In the film series, “Another World is Plantable!”, community gardens in different parts of the world are presented. At the core of the film series are the activists from the community gardens, the gardens themselves, and the visions the activists have of them. They recount how and why their gardens are not just green oases in the middle of the city, but much more than that projects that bring into being ‘another world’. The documentary film series takes up these ideas and connects them to emancipatory projects in different parts of the world.
The Document Foundation released the beta of LibreOffice, to speed up the rate of changes to the notoriously slow OpenOffice office suite software project under the lead of the software corporation Oracle. This suggestion received support from all the major open-source and Linux powers: Red Hat, Novell, and Ubuntu. Even Canonical, the company behind Ubuntu, announced that they’d place LibreOffice in next spring’s update of Ubuntu. Only Oracle does not like the fork and insists of keeping the name OpenOffice for its own free office suit. Read more
In the subway, there’s no longer any trace of the screen of embarrassment that normally impedes the gestures of the passengers. Strangers make conversation without making passes. A band of comrades conferring on a street corner. Much larger assemblies on the boulevards, absorbed in discussions. Surprise attacks mounted in city after city, day after day. A new military barracks has been sacked and burned to the ground. The evicted residents of a building have stopped negotiating with the mayor’s office; they settle in. A company manager is inspired to blow away a handful of his colleagues in the middle of a meeting. There’s been a leak of files containing the personal addresses of all the cops, together with those of prison officials, causing an unprecedented wave of sudden relocations. We carry our surplus goods into the old village bar and grocery store, and take what we lack. Some of us stay long enough to discuss the general situation and figure out the hardware we need for the machine shop. The radio keeps the insurgents informed of the retreat of the government forces. A rocket has just breached a wall of the Clairvaux prison. Impossible to say if it has been months or years since the “events” began. And the prime minister seems very alone in his appeals for calm. Read more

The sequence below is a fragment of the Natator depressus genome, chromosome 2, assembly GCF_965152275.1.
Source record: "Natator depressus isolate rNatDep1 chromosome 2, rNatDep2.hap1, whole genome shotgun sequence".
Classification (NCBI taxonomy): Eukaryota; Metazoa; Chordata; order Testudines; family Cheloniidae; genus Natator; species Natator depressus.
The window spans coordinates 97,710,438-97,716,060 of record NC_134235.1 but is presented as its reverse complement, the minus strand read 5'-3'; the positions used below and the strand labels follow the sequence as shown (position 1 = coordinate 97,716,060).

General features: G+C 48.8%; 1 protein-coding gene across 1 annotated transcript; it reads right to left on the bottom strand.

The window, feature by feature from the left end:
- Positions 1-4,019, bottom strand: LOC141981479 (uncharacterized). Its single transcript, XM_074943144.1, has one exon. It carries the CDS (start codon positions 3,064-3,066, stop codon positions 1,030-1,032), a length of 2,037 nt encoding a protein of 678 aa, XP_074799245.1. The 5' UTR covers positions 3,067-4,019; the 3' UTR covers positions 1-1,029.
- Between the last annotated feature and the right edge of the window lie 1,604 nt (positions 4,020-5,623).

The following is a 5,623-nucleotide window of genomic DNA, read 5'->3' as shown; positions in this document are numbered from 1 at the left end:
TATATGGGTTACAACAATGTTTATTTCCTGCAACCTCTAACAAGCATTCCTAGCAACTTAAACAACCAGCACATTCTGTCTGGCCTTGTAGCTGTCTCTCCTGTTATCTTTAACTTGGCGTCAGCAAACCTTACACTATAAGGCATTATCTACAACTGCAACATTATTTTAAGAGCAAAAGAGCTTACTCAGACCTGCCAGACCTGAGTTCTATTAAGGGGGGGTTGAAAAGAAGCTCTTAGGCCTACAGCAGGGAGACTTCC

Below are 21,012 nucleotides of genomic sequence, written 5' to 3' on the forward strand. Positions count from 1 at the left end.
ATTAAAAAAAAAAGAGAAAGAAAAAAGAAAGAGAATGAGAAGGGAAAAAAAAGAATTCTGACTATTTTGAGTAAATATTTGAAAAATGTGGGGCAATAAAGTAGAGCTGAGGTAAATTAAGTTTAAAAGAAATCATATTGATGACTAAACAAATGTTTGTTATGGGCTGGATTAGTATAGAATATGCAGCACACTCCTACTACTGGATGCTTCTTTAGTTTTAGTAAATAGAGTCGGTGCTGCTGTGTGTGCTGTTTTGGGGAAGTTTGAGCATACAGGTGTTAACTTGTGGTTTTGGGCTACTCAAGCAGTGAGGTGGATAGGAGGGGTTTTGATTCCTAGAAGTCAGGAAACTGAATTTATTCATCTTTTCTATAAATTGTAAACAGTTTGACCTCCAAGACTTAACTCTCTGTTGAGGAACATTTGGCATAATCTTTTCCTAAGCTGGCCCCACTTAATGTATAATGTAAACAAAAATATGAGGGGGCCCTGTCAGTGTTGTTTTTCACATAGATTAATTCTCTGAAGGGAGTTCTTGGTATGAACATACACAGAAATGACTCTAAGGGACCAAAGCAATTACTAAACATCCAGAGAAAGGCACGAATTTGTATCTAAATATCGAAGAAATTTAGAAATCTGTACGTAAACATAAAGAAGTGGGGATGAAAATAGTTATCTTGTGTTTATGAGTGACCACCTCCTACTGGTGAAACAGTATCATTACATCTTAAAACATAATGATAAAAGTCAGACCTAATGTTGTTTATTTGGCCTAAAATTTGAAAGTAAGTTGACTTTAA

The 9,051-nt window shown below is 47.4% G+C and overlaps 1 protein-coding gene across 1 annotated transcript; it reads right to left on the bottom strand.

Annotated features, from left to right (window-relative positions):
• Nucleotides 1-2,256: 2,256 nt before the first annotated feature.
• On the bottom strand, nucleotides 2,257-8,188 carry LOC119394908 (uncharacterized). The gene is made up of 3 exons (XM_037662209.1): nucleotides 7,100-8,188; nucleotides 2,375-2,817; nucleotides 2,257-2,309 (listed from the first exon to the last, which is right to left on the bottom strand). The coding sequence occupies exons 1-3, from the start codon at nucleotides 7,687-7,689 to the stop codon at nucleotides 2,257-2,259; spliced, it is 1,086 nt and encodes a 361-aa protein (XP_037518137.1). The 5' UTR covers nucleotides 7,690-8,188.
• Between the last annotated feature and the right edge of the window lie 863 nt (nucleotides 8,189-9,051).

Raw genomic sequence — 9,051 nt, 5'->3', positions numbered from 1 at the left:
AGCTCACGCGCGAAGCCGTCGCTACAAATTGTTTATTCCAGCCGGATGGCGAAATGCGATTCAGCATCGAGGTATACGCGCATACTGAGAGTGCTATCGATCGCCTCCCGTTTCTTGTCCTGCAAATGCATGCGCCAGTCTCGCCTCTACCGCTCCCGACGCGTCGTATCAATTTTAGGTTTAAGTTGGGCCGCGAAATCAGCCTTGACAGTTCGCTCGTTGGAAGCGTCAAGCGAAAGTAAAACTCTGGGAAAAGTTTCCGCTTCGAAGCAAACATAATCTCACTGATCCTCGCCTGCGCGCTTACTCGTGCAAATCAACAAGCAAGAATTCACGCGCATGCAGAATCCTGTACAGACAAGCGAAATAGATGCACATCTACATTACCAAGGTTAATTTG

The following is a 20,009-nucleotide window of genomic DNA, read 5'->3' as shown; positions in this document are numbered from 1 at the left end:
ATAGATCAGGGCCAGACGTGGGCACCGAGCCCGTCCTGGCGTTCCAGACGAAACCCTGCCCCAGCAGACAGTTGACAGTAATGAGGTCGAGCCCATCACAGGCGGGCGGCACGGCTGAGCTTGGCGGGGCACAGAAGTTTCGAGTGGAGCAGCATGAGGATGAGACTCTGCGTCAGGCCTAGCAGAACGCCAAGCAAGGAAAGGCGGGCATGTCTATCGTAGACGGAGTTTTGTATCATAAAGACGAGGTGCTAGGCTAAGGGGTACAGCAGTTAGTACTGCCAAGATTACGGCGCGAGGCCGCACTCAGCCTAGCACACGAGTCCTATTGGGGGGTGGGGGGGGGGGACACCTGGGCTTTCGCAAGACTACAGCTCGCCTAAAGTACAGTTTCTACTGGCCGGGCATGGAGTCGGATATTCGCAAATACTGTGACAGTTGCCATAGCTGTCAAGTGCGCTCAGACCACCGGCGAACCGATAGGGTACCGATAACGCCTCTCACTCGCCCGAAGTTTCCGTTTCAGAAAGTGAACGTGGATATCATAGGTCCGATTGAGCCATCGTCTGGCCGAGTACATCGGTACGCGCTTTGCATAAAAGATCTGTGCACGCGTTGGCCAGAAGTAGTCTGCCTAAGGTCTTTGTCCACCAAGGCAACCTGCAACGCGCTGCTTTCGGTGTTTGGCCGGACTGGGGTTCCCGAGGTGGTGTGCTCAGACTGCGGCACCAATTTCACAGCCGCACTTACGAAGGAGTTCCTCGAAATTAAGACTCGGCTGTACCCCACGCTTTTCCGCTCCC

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A company full of crazy people? A Group of nutters? If you think that Semco is something along these lines, you’re not entirely wrong. However, it is not by chance that unconventional ideas are created at this company. They are created and managed within an open management model, different from conventional models and this is exactly what we want. You can now find out more about the Semco Way.
According to the capitalist lexicon, the “Free Market” is the economic system in which prices are determined by unrestricted competition between privately owned businesses. Any sensible person can recognize immediately that neither human beings nor resources are free in such a system; hence, a “Really Really Free Market” is a market that operates according to gift economics, in which nothing is for sale and the only rule is share and share alike. In the interest of not taxing the reader’s patience, a single apostrophe stands in for the two “Really”s throughout this text. Read more